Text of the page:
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Bibi Goes on the Offensive

Bibi is back to his old self, proving once again that he always has a trick up his sleeve


Israel’s periodic skirmishes with Hamas usually give a boost to the prime minister and senior defense officials, at least at the start. The impressive display of Israel’s military might confers an aura of invincibility on the country’s leadership. (Before things tend to go downhill, of course; Hamas responds with barrage after barrage of missiles, and the operation ends with a whimper, usually through Egyptian mediation — until the next time.)

But last week’s clash with Hamas gave Binyamin Netanyahu just such a moment of catharsis. After a long period of stagnation, Netanyahu was able to reestablish deterrence on all fronts in one fell swoop. There are no more game-ending blows in the Middle East, but after an unbroken string of failures from the first day of his term, Bibi is back to his old self, proving once again that he always has a trick up his sleeve.

One could say that the first day of Operation Shield and Arrow in Gaza, which saw the elimination of three Islamic Jihad leaders in the dead of night, was Netanyahu’s best moment ever since his swearing-in four months ago. It was the first time since he formed his sixth government that Netanyahu took the reins and switched from defense to offense.

On March 27, Netanyahu announced at a press conference forced on him by the massive protest wave that he was taking matters into his own hands. That quickly became a farce; he had to revoke the dismissal of Defense Minister Yoav Galant before his staff could print out the letter. But now, seven weeks later, Bibi has receipts to show — not just for defense and diplomacy, but also for political savvy.

The latest Gaza military operation made use of Bibi’s trusted repertoire of military cunning and political astuteness. The terrorists in Gaza had no idea what was coming — and neither did a recalcitrant coalition ally. When Itamar Ben Gvir announced he would boycott Knesset votes to protest Bibi’s weakness on Hamas, he didn’t know that the decision to launch the operation had already been made at the very meeting from which he had been excluded. Having planned it all in advance, Bibi watched with glee as Ben Gvir walked right into the trap, step by step.

Ben Gvir wasn’t the only right-wing cabinet member left in the dark. You just had to look at the men flanking Netanyahu at last week’s press conference in the Kiryah: Defense Minister Yoav Galant; Chief of Staff Herzi Halevi, who just a few months ago was accused of fomenting threats by fighter pilots not to report for duty; and Shin Bet head Ronen Bar, who has expressed concern about the judicial reform.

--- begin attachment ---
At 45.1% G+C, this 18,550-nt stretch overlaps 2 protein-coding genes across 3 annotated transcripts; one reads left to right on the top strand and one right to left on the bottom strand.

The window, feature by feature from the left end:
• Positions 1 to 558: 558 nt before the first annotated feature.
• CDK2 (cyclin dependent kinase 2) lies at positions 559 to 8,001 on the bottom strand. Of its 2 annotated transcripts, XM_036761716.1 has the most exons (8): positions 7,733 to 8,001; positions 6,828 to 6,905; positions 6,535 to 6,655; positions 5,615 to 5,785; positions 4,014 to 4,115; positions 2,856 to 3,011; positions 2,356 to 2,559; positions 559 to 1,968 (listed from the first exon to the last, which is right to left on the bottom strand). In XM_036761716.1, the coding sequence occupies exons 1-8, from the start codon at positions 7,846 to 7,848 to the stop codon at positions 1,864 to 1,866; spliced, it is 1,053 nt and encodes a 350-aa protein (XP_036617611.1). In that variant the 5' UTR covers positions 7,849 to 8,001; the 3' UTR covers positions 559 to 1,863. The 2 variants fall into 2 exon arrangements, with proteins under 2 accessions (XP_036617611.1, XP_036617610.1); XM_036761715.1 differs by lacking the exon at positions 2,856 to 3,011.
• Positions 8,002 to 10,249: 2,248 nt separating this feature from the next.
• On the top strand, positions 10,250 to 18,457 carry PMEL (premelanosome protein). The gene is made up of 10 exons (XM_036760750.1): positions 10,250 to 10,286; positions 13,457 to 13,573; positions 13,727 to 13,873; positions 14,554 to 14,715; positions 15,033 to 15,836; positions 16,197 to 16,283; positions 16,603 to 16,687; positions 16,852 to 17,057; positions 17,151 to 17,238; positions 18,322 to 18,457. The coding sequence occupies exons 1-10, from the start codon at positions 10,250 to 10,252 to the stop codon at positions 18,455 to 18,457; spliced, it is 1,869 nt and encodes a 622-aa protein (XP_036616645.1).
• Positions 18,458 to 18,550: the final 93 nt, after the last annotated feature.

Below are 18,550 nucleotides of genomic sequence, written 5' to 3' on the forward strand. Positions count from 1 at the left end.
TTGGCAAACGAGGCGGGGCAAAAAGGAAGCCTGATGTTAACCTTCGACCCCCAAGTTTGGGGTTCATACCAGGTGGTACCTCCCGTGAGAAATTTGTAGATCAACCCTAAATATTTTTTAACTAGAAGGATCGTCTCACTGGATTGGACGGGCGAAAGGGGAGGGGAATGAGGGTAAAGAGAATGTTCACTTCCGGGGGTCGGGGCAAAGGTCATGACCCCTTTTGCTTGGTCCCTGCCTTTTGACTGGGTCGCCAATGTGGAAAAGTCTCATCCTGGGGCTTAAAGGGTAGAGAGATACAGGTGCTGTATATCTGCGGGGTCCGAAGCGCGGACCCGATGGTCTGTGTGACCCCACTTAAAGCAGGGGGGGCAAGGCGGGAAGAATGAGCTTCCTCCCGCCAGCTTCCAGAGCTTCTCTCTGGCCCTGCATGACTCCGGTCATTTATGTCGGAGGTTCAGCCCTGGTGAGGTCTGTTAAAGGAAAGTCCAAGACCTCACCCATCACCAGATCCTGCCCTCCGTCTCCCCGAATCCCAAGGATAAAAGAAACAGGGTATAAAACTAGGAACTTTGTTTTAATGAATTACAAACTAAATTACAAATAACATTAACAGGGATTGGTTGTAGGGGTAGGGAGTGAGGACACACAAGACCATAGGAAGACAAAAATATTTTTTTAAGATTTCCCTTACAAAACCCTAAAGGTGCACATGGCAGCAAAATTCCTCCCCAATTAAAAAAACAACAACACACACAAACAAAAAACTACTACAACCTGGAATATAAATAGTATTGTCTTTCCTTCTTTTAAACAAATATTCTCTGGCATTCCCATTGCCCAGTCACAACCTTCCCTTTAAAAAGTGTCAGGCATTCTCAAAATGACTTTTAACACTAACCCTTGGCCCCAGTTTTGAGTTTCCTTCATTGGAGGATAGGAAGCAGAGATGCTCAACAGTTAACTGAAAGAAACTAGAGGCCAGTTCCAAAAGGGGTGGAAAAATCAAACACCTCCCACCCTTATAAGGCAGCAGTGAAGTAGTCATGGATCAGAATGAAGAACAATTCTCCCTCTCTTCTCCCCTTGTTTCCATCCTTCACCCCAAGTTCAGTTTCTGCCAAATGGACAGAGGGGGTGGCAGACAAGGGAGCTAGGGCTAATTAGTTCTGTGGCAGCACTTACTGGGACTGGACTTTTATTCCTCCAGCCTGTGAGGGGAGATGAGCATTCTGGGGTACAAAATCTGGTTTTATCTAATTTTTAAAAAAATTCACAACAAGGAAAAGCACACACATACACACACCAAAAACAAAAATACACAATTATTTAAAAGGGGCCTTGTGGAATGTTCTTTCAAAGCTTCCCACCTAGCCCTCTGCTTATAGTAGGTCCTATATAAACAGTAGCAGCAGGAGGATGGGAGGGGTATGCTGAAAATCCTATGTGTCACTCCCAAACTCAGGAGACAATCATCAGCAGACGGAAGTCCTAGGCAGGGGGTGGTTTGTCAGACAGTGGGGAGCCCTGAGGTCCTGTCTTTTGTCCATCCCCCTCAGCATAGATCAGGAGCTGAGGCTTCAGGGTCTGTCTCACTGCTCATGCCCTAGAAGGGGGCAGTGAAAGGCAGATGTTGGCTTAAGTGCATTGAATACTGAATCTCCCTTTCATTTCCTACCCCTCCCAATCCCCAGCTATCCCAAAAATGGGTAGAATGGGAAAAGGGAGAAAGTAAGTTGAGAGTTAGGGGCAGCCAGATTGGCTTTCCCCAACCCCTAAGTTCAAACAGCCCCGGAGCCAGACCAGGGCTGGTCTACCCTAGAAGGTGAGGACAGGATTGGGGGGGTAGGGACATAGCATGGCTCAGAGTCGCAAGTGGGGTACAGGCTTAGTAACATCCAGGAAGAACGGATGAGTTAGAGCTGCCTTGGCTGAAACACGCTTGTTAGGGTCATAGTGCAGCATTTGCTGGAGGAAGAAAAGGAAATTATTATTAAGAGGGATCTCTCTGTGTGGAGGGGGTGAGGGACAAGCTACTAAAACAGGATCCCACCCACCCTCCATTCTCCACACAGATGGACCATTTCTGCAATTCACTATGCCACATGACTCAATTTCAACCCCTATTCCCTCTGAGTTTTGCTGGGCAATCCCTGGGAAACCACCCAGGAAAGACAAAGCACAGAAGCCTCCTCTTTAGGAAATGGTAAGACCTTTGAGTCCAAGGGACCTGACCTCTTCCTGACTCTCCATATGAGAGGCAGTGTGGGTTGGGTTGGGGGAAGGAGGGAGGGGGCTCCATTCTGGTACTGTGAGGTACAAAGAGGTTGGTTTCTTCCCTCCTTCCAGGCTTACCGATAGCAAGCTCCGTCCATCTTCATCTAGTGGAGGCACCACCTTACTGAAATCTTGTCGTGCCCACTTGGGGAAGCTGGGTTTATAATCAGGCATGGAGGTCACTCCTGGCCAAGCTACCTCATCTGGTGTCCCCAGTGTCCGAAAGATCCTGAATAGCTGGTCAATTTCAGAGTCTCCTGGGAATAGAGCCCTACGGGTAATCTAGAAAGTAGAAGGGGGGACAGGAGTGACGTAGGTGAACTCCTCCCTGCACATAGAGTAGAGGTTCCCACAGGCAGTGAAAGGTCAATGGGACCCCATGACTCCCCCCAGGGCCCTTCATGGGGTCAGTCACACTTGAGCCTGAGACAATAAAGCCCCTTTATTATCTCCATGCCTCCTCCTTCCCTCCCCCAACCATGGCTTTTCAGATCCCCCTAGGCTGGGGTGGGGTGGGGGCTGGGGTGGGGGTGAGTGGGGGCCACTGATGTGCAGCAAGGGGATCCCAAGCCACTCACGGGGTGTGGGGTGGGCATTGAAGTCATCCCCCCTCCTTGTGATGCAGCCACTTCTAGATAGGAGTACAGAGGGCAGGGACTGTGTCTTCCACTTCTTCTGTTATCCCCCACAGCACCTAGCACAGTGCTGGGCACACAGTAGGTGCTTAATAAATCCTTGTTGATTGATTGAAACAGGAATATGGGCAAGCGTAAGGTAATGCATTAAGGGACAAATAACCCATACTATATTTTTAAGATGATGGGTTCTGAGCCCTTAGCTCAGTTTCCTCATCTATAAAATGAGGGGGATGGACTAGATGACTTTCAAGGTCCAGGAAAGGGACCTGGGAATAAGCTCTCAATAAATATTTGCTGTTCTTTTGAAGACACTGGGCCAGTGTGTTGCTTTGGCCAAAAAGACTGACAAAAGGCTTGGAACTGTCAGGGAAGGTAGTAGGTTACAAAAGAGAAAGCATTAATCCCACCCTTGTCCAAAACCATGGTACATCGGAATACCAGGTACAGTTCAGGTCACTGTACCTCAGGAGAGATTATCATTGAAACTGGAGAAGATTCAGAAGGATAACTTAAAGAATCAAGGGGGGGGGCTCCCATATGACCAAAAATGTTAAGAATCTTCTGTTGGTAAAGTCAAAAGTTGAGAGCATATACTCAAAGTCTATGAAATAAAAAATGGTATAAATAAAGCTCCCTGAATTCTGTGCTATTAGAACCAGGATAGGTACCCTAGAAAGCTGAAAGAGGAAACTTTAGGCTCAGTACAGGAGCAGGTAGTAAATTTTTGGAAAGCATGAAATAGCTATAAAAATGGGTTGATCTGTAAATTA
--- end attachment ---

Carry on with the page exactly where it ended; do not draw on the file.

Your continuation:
Having read countless polls in his day, Netanyahu isn’t excessively concerned by his abysmal approval numbers, but he does see it as a warning sign that he needs to change track, and fast. To win back the soft right, which has drifted to National Unity chair Benny Gantz, Netanyahu intends to veer sharply toward the political center, distinguishing himself from the rightist flank of his government and proving that he still holds the reins.

The Kiryah press conference restored political consensus to the government that the judicial reform has deprived Bibi of over the past few months. For him, the photos alongside the country’s top three defense officials were worth more than a thousand words


Two hours before the security decision to target three Islamic Jihad commanders, Prime Minister Netanyahu’s phone alerted him to an incoming message. During his short, imposed vacation as head of the opposition, Bibi was exposed to the wonders of cellular phones — after depending on the secure Mountain Rose device during his previous decade as prime minister.

Netanyahu, 73, is an inspiration to all pensioners who remain young at heart, but even this veteran at reinventing himself can make a rookie mistake. At a number of WhatsApp conference calls ahead of the election, Netanyahu inadvertently revealed his personal number, visible to everyone on the call’s display.